Port Antonio was just another small town on Jamaica’s North-East Coast, until Lorenzo Dow Baker, an American pioneer in the tropical fruit trade and founder of the United Fruit Company, arrived in 1870 to set-up trade in bananas. Suddenly, "Porty" became the destination for well-to-do American travellers, who came in on banana boats in droves from Boston. At one point, Port Antonio had more activity than Liverpool in England.
With the arrival of British celebrities like Errol Flynn and Rudyard Kipling, more and more famous visitors followed, attracted by the wild, unruly forests,
the verdant offshore islands, and cove after secluded cove. Errol Flynn said the town was "more beautiful than any woman he’s ever seen", while American poet Ella Wheeler Wilcox called it "the most exquisite spot on earth." Though the banana boats have stopped coming, Port Antonio still represents old Jamaica, retaining its quaint romantic charm, and is now being restored by the well-to-do to its position as the Jamaican Riviera.
Don’t leave Port Antonio without…
1. Being blue. Fabled as bottomless, a muse for movie directors, and haven for the chilling crowd who just want to enjoy a view and feel some breeze, the Blue Lagoon is one of Port Antonio’s most famous natural wonders. Though closed to the public, you can hire a river rafting guide to give you the seaside tour.
2. Climbing the falls. Cascade after cascade flowing over tiered limestone makes Reach Falls, in the foothills of the John Crow Mountains, one of Jamaica’s most gorgeous waterfalls. www.reachfalls.com
3. Going down under. Just a few hundred yards offshore lies eight miles of interconnected coral reefs and walls, full of sponge and black corals. The water is the ideal temperature at 75°F, and the visibility is up to 60 feet so don’t be afraid to get wet and explore the deep blue wonders. www.ladygdiver.com
4. Going caving. Nine separate chambers create the weaving maze that is the Nonsuch Caves. Dating back millions of years, to the time of Jamaica’s formation, the caves are filled with stalactites and stalagmites, speleothems, Arawak drawings and fossils of fish and various sea creatures, remnants of the caves’ underwater history. 876-993-3740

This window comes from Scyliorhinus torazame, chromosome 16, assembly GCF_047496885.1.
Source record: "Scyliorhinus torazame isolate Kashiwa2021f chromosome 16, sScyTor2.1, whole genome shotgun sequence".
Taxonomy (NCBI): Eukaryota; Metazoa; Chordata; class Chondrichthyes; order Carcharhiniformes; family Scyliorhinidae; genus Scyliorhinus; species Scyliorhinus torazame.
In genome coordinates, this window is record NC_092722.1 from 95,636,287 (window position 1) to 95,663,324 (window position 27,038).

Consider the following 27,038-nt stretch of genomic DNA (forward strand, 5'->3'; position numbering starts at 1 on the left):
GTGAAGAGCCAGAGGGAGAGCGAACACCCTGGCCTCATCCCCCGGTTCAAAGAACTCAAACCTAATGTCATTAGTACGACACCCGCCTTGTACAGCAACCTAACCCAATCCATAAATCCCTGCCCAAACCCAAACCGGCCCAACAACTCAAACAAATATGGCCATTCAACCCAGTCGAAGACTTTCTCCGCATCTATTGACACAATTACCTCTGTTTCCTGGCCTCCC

5. Experiencing local life. If you want to catch a true glimpse of everyday life in Port Antonio, visit the Musgrave Market, where you can stock up on fresh fruit, veggies, fish, meat, souvenirs, even clothes. Smack in the centre of town, Saturday is when the market is a hive of activity.
6. Going down the river. Perhaps nothing is as iconic in Port Antonio as rafting on the Rio Grande. Started as a way to transport bananas downriver to the ports, and perfected by playboy Errol Flynn as the seal-the-deal date manoeuvre, the smooth trip down this long and twisting river provides a great close-up to Port Antonio’s lush forest. www.explorejamaica.com.jm
7. Passing by the marina. While a marina may be the last place you may want to be after getting off a boat, the newly redesigned and renamed Errol Flynn Marina isn’t like most. Gazebos dot the wooden promenade, while souvenir shops and boutiques belie its quaint rusticity. There’s even a swimming pool for those who want a freshwater dip. www.errolflynnmarina.com
8. Catching a wave. The Beach Boys may not have sung about surfing in Jamaica, but the sport has been "hanging ten" on the island since the 1960s. Enthusiasts can head to Port Antonio’s Boston Beach to catch some waves, or venture further around the coast to the Makka Surf Beach, stomping ground of the Jamaica Surfing Association and home of the Makka Pro, one of the largest surfing events in the English-speaking Caribbean.